By Tom De Savia

Los Angeles - "Spaghetti Metal" is one of the many terms that has been used to describe the indescribable sound of Beggars Banquet/RCA recording artists Fields Of The Nephilim - "post-apocalyptic pageantry" is another... Many chose to dismiss their powerful sound simply as heavy metal. Close, but no cigar. "I couldn't label it... we are not a heavy metal band at all," stated Fields Of The Nephilim lead vocalist Carl McCoy during a recent interview with Cash Box, "We feel we have the power of that sort of band but I couldn't categorize us as simply that." Recently, Fields Of The Nephilim's debut album, Dawnrazor, was released here in the US - after achieving tremendous success in the bands native England (note: Dawnrazor is still in Britain's independent Top 20 chart after a staggering eight months). Since it's release the album has been turning more than a few heads - the band's original and captivating sound is making quite an impact with American audiences everywhere. Currently Fields Of The Nephilim are undertaking their first ever U.S. tour.

Since its release, the album has garnered the band tremendous critical acclaim both in the U.S. and overseas, yet the mainstream American audience and record buying public have yet to discover this priceless import. "We're quite unheard of over here (in America)... We're going to have to be a bit patient about things - we don't expect to be known, we'll have to build a reputation over here like we have done everywhere else I suppose," stated McCoy, "If people get the chance to see us, we'll open their eyes. I feel that you have to build a reputation wherever you go."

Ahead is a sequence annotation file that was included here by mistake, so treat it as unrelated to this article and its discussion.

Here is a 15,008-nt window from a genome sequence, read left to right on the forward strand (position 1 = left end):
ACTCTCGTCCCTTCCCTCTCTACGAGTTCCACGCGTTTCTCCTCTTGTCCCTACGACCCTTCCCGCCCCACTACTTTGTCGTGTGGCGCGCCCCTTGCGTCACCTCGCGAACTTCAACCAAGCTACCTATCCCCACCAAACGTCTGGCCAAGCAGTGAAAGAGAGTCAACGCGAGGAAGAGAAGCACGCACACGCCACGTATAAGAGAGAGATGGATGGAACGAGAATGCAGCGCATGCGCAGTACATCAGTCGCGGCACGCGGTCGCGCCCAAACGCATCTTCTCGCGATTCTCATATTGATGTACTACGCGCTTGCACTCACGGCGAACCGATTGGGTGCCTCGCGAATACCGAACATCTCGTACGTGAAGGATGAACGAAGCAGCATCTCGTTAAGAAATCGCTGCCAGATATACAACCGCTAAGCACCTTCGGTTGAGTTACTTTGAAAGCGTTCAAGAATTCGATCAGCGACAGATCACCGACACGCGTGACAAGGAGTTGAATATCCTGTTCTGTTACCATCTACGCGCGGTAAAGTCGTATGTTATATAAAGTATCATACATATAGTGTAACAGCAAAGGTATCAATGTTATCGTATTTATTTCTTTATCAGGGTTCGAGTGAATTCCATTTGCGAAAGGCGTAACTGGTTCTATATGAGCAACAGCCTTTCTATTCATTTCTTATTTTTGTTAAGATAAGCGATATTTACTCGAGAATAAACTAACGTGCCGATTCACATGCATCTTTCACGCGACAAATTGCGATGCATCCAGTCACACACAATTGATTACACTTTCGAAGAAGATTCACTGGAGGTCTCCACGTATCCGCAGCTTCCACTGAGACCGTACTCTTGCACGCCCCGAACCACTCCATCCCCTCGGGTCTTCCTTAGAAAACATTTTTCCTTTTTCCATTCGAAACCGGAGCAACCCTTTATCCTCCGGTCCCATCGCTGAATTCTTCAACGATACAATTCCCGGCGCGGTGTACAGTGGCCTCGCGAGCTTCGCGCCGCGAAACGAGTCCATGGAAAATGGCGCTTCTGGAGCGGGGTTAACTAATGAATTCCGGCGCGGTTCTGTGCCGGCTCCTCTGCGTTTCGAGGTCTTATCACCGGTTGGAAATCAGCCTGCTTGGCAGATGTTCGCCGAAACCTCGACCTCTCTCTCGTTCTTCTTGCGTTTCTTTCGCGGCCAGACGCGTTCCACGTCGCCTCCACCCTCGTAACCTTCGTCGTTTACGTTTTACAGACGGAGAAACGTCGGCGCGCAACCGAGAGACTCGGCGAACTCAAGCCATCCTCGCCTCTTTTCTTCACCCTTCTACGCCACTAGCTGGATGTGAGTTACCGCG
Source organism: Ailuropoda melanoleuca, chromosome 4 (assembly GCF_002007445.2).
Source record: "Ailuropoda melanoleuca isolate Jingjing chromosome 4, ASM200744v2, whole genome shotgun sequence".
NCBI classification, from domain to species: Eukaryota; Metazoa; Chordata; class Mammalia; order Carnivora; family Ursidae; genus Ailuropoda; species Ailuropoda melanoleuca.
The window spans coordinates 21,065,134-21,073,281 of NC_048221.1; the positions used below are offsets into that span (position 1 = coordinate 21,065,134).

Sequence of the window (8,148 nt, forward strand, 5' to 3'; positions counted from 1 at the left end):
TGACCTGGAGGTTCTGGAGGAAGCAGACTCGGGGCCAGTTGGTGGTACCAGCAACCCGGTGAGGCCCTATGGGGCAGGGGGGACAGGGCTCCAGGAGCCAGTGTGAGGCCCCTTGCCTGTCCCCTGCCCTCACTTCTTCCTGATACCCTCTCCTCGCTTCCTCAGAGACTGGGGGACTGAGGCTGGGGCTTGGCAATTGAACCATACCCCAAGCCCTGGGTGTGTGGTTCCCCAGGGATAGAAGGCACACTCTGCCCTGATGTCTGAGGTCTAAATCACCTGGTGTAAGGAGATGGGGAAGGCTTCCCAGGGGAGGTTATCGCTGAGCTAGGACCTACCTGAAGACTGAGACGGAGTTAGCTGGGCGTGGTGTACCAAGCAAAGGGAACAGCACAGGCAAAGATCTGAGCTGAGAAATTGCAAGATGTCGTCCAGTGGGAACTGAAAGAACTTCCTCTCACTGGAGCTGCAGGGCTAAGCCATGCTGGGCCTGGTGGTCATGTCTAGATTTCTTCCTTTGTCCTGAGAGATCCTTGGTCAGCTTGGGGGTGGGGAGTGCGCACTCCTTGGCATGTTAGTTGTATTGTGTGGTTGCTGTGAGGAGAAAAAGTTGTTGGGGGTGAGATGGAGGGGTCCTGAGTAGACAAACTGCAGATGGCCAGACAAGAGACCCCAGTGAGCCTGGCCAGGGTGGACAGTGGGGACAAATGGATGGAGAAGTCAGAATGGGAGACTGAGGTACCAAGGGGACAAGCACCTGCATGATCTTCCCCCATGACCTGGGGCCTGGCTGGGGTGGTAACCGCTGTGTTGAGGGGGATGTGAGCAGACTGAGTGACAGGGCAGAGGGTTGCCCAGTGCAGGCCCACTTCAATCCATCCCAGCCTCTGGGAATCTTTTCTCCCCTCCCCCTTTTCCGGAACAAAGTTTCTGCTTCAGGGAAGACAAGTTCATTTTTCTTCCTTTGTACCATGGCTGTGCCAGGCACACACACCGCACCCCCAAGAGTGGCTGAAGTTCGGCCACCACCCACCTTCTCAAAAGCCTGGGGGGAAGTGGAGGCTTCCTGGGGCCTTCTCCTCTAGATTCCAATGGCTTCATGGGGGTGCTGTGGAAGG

McCoy recalled the early days of the band, "We started playing in London and then we put out an EP on our own label, we got a lot of gigs from that." Quite a few indeed: their constant touring schedule has earned Fields of The Nephilim the title of 'hardest working rock and roll band' overseas. McCoy affirmed, "We have been constantly on the road for four years and we can probably boast that we have one of the biggest genuine followings in England, which is a good achievement." He continued, "A lot of bands from Britain have got bad attitudes, they think there bigger than what they are - we haven't got that sort of attitude so I think that helps us."

Although worldwide success is an aspiration for the band, McCoy insisted that he is quite happy with the way things have turned out thus far. "We have achieved quite a lot of our goals already. When we set out we felt it was going to take a little bit longer than what it has to do what we wanted to do - I think we would just like to see ourselves covering the type of music that we want to cover and not to have to conform to making songs for the charts. If it's all down to us and we still have total say in everything we'll be quite happy."